This is a complex issue that is still evolving here in Pierce County. The general answer is yes, but only in certain circumstances.
In order to determine if you are able to wipe out your second and succeeding mortgages, you will need to consult with an experienced Washington bankruptcy lawyer.
In essence, however, it works like this way. If your second and any succeeding mortgages are no longer secured by any equity (value) based upon the current fair market value of your house, you may be able to discharge your second and any additional successive mortgages through a Chapter 13 bankruptcy. What is equity? Equity is the net value of your home. It is the current fair market value of your home minus the amount of any outstanding debts (mortgages) on your house.
If you believe that you may qualify under these circumstances, one of experienced Washington bankruptcy attorneys will assist you in undertaking a thorough analysis of your property so that you can make an informed decision. If we believe that you can prevail, we will then represent you through an adversarial proceeding process that allows you to shed or get rid of one or more mortgages on your house.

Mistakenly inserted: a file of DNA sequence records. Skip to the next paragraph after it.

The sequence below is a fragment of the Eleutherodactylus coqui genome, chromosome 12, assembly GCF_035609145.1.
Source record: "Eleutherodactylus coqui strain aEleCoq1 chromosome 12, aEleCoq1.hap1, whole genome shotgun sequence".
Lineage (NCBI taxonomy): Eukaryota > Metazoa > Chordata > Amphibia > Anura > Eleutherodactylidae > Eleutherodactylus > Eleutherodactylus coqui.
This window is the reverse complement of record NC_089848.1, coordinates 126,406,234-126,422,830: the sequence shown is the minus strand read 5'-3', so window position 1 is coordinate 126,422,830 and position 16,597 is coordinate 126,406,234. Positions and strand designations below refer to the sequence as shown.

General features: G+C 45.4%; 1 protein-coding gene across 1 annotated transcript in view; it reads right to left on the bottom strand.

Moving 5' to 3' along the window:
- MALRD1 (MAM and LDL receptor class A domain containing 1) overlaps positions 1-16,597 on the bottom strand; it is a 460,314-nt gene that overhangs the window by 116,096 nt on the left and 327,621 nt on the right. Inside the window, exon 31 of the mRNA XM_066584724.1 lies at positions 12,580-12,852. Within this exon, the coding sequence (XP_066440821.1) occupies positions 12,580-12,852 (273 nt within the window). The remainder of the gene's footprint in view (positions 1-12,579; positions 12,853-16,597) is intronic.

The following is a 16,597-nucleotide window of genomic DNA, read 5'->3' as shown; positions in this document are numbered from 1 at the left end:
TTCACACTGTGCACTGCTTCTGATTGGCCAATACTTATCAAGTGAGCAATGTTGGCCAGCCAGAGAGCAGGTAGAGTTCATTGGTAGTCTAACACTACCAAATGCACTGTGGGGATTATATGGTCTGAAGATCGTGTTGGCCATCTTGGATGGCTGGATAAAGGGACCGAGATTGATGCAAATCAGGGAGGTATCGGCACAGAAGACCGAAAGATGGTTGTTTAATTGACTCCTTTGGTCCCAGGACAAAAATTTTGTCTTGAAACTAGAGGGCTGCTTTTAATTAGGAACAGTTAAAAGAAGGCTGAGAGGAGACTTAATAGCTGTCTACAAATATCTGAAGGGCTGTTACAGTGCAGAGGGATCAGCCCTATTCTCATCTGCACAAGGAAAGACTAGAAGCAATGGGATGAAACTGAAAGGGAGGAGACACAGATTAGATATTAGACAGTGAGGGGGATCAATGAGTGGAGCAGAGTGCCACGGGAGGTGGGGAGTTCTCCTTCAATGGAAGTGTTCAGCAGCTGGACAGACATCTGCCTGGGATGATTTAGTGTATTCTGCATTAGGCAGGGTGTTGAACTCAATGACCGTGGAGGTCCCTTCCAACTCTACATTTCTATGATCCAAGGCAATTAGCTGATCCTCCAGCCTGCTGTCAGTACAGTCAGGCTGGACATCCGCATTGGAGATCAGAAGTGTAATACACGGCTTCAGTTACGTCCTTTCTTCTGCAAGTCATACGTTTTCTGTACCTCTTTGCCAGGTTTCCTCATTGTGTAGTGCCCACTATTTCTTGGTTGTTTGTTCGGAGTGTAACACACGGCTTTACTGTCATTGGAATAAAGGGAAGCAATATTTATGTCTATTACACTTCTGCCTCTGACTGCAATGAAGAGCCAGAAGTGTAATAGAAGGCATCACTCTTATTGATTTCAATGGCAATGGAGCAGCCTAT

Please also note that you can never discharge your first mortgage because it will always be presumed that your property has some value. Given the chaos of our local real estate market in the last few years, it appears as if more and more homeowners are able to discharge their second mortgages through a Chapter 13 because the sale of their house will not even pay off the entire balance of their first mortgage. If you are contemplating filing a Washington bankruptcy and you own real property, it is important to consult with an experienced bankruptcy lawyer who understands how real property is treated in the bankruptcy process.
Choosing the right tacoma bankruptcy attorney may be one of the most important decisions that you will ever make. We are your experts in all chapter7, 13 bankruptcy and tacoma home foreclosure matters.
Tuesday, 06 April 2010 04:53
Possibility for Individual to Wipe out Second MortgageWritten by Rizwan Butt
Published in Bankruptcy Law
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